Connecticut Attorney General Richard Blumenthal has urged New York state regulators to reject the proposed Broadwater liquefied natural gas (LNG) facility in Long Island Sound, claiming that a recently proposed alternative would be safer and cause less environmental damage while providing more natural gas.
Blumenthal said the alternative LNG facility — BlueOcean Energy LNG off the coast of New Jersey (see Daily GPI, Dec. 12, 2007) — requires the rejection of the Broadwater plan because it is a safer alternative, according to New York law.
The attorney general filed comments with the New York Office of General Services Division of Land Utilization, which is considering a key permit for the Broadwater project. He said the New York State Environmental Quality Review Act (SEQRA) mandates consideration of alternatives, including the newly proposed BlueOcean Energy LNG project. SEQRA says the office must reject Broadwater if an alternative is safer with less environmental impact and provides comparable service, Blumenthal maintains.
Blumenthal wrote that Exxon’s BlueOcean Energy LNG — 20 miles off the coast of New Jersey — is such an alternative, promising to provide New York with 20% more natural gas than Broadwater while causing less environmental damage and posing fewer public safety risks.
“BlueOcean Energy is a clear, direct alternative to Broadwater, which is obviously far less dangerous and destructive to the environment than Broadwater,” Blumenthal wrote. “While Broadwater would devastate pristine, untouched areas in Long Island Sound and endanger the lives of countless recreational and commercial sailors, the BlueOcean Energy project would be located 20 miles off the coast, away from crowded areas of the Sound. BlueOcean would also deliver 1.2 Bcf/d of natural gas, 20% more gas than Broadwater, directly to the important New York and New Jersey gas markets.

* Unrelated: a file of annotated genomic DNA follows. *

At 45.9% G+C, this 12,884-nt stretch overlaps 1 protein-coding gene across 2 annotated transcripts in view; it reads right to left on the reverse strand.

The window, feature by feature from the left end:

“Compared with BlueOcean Energy, Broadwater has far greater negative environmental impact. Broadwater would require approximately 30 miles of undersea pipe while BlueOcean would build only 20 miles. Further, the seafloor of Long Island Sound has unique and highly vulnerable natural resources that would be compromised by construction as described in the attorney general’s comments of April 20, 2007.
“Finally, due to the confined environment of the Sound, any accident or terrorist attack involving either the LNG facility or its attendant tankers would pose a vastly greater threat of unacceptable damage than would an accident in open waters of the Atlantic Ocean.”
The proposed Broadwater offshore terminal would include a floating storage and regasification unit with an average sendout capacity of 1 Bcf/d and peak sendout of 1.25 Bcf/d. Broadwater Energy would operate the facility, while Shell would own the capacity and supply the LNG. The project, which is targeted for service in 2010, would cost approximately $700 million to build.
Last year a Connecticut congressman called on the Federal Energy Regulatory Commission to reconsider its preliminary environmental approval of Broadwater (see Daily GPI, Sept. 25, 2007).
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